A Waking Giant or a Monster? Developers Eye Once-Sleepy Napa

From The New York Times
By Kathy Chin Leong

In the 1980s, when John Truchard was a teenager, the most happening watering hole in downtown Napa was the McDonald’s on Jefferson Street. “It was a ghost town,” said Mr. Truchard, the owner of a wine room, JaM Cellars. “There were no good restaurants, nothing good to do.”

Napa, with a population of about 80,000, is Napa Valley’s largest city and the county seat. Until recently, even as Napa Valley became an international wine destination, tourists tended to bypass the city in favor of venturing “up valley” for wine tasting, luxury lodging and upscale restaurants. Places like St. Helena, Yountville and Calistoga attracted tourists while Napa, an hour north of San Francisco, tended to be a pit stop for gas. It didn’t help that there was also flooding in the downtown streets after torrential rains.

Downtown Napa now has 65 restaurants and 24 wine tasting cellars, said Craig Smith, the executive director of the Downtown Napa Association. Two decades ago, downtown had one tasting room and approximately 30 restaurants — mainly serving breakfast and lunch, because there was no reason to open for dinner, he said. Aiding the growth has been a river bypass flood project, completed in 2015, that diverted waters away from downtown.

To further counter its image as a sleepy county seat, downtown Napa is getting a makeover. Three major new building projects are set to be completed this year.

One of them, First Street Napa, is a 275,000-square-foot development that will cost $200 million. It will cover three square blocks and include more than 40 spaces for retail outlets, offices and restaurants. Anchoring the project will be the 183-room Archer Hotel, which at five stories, with an additional sixth-floor rooftop with pool and restaurant, is the tallest building in Napa Valley. The hotel will be a contrast to the city’s mostly one- and two-story buildings. It will not be adding more parking, but will use existing structures and lots.

Opening nearby will be the Culinary Institute of America’s new outpost, called the CIA at Copia. The two-story, $12.5 million project will include five-day cooking boot camps, a culinary arts museum and wine tastings. Its retail shop, classes and restaurant are already open.

Finally, the Feast It Forward network, an internet TV channel, is finishing a two-story, farmhouse-style building that will include shopping, wine and food, live cooking demonstrations and music. Katie Shaffer, the president of the Feast It Forward, said the development meant that “people will finally take downtown Napa seriously.

“The sleeping giant is about to wake,” she added.

Ken Tesler, the managing director for Blue Note Napa, a new jazz club downtown, said, “Thank God, the streets no longer roll up at 9 p.m.”

He added: “This is definitely not the old Napa. Ten years ago, St. Helena was the place to be. Five years ago it was Yountville. Now downtown Napa is the hot ticket, and it is on a serious rise.”

Mr. Truchard said he was seeing millennials in downtown Napa for the first time. Bars and clubs are staying open until midnight daily. “There’s lots of energy here now,” he said. “We even open until 2 a.m. on weekends.”

Not everyone is enthusiastic about the change. Some believe that the town is tipping too much toward tourism and that residents will suffer for it.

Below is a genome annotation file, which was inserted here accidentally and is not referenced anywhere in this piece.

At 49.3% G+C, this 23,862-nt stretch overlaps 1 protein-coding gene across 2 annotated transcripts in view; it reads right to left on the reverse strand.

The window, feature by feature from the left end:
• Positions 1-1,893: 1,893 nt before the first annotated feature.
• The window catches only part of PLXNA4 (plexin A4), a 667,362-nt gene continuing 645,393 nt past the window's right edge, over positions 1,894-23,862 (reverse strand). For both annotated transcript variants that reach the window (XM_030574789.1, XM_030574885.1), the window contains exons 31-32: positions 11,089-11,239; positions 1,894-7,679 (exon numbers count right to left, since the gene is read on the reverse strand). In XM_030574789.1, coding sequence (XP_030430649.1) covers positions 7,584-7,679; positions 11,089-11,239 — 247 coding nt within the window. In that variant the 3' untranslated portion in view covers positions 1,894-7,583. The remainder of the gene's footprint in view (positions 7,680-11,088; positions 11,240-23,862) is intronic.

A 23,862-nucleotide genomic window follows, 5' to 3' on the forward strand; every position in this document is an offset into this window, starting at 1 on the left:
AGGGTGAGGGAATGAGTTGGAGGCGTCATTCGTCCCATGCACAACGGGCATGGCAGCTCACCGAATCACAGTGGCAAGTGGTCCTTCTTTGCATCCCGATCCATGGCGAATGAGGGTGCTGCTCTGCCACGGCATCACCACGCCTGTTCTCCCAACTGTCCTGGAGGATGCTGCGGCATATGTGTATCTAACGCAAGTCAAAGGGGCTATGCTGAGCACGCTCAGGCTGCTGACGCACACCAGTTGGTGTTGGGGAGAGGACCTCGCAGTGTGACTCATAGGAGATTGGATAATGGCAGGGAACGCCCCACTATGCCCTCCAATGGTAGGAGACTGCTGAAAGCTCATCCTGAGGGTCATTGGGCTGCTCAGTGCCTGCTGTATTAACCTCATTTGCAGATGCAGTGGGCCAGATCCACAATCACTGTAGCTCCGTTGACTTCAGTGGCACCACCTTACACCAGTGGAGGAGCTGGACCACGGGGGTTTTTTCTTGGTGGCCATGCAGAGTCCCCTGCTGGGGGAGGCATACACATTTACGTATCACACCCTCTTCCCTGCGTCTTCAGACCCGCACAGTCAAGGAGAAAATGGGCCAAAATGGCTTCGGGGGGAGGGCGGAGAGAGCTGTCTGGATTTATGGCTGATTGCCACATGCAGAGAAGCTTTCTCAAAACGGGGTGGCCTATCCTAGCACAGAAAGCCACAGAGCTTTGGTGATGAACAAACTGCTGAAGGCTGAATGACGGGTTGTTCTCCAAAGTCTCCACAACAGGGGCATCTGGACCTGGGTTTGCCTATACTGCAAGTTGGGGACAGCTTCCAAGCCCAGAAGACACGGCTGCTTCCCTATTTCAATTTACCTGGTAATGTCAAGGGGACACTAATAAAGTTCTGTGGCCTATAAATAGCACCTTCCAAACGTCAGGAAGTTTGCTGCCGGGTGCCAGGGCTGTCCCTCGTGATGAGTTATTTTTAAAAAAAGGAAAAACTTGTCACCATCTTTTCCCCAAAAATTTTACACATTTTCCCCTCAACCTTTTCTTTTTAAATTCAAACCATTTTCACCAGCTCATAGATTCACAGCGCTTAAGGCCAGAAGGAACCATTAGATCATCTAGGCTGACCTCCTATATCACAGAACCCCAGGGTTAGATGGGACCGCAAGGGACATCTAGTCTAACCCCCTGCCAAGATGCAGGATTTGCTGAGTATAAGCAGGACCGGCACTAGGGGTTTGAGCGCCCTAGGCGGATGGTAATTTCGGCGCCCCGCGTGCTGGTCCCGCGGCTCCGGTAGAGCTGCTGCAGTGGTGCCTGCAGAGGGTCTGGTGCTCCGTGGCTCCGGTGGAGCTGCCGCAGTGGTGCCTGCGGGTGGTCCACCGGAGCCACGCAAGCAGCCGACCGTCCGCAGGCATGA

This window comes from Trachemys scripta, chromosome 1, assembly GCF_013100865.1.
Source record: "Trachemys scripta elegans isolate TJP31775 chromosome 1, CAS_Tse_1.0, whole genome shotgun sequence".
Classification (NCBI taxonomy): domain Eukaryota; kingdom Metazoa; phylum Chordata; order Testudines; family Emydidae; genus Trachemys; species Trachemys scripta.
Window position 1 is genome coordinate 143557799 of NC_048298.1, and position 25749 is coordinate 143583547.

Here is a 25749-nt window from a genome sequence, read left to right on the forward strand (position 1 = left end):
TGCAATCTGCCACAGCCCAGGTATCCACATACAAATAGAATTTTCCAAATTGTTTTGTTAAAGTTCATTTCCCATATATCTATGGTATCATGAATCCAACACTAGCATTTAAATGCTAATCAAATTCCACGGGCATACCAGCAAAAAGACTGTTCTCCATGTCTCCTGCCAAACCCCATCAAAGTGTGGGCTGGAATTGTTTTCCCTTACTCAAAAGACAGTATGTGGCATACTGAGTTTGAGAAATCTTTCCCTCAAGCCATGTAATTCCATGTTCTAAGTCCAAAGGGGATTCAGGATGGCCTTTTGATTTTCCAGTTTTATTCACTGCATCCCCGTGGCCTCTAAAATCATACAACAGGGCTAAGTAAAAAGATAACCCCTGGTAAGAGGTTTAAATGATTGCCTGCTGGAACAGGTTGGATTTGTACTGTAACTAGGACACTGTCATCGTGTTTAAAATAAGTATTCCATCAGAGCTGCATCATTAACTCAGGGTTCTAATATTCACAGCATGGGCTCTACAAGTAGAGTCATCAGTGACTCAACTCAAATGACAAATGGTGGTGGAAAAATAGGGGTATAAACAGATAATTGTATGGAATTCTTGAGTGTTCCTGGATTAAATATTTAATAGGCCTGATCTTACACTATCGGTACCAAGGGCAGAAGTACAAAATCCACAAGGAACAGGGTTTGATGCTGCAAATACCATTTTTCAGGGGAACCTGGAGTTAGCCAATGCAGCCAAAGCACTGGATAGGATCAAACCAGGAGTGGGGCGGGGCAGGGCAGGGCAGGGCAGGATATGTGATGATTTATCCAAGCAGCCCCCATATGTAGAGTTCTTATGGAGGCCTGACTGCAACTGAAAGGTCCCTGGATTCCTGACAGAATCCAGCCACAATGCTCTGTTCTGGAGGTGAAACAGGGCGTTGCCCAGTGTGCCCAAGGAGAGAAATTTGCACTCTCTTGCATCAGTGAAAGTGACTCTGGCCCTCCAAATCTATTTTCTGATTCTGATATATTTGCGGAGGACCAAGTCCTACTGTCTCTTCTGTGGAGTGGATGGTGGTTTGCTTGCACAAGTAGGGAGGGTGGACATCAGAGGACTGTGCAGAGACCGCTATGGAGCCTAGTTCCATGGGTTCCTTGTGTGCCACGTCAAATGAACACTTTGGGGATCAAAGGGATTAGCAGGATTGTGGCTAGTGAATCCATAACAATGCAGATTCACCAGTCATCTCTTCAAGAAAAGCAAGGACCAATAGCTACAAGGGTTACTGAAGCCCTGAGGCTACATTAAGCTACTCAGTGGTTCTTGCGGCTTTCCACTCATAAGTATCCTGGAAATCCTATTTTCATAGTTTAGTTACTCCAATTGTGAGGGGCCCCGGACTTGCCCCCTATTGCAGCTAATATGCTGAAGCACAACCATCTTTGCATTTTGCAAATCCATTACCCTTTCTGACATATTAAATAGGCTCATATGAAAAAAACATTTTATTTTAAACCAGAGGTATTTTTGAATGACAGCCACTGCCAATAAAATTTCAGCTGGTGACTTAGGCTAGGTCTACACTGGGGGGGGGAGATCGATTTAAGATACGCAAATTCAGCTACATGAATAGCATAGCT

“I am all for revitalization, but the locals feel like they have been edged out,” said Harris Nussbaum, 81, who has lived in Napa for more than 60 years. “What I am opposed to is overdevelopment and high-rise buildings approved without additional parking. Once you build a monster, you cannot undo it.”

The Archer Hotel is far too large compared to its surroundings, said Patricia Damery, a ranch owner in Napa County. She is concerned about the long-term effects of development on the community. “Why are we building more and more hotels?” she said. “We don’t have enough workers to serve the ones now.” Ms. Damery is a member of the Napa Vision 2050 coalition, which says it advocates responsible and sustainable Napa County planning.

Ms. Damery said that low-wage workers cannot afford to live in Napa, so they move to the neighboring towns and commute into the city. “I’m not anti-development,” she said. “I am for balanced development. Downtown is wonderful and so much better than before, but we have to invest in quality-of-life things like mass transit and housing.”

Jill Techel, Napa’s mayor since 2005, said most residents were happy about the city’s economic growth. The city’s planning commission has approved downtown businesses including five additional hotels and bed-and-breakfasts and two tasting rooms. At least four more restaurants will break ground in 2017.

“We would not be here if the locals were not supportive,” said Todd Zapolski of Zapolski Real Estate, the developer of First Street Napa. “They said they needed new energy downtown, and they wanted to take advantage of the momentum that was already happening.”

Jim Brandt, the owner of the Napa General Store, said the block where the Archer Hotel was going up had long been dormant. “Guess what? We’re are going to have them filled now. I am absolutely looking forward to the new hotel. More hotels are a great idea and help the tax base.”

A view to the future is essential, said Mr. Brandt. “When we opened 16 years ago, it was a ghost town,” he said. “And we had to suffer through the building of the flood wall and road closures. Now we have more visitors than ever before.”

He added: “Locals are coming here in droves. I try to stay out of politics, but I talk to all sorts of people who think the changes are overwhelmingly positive.”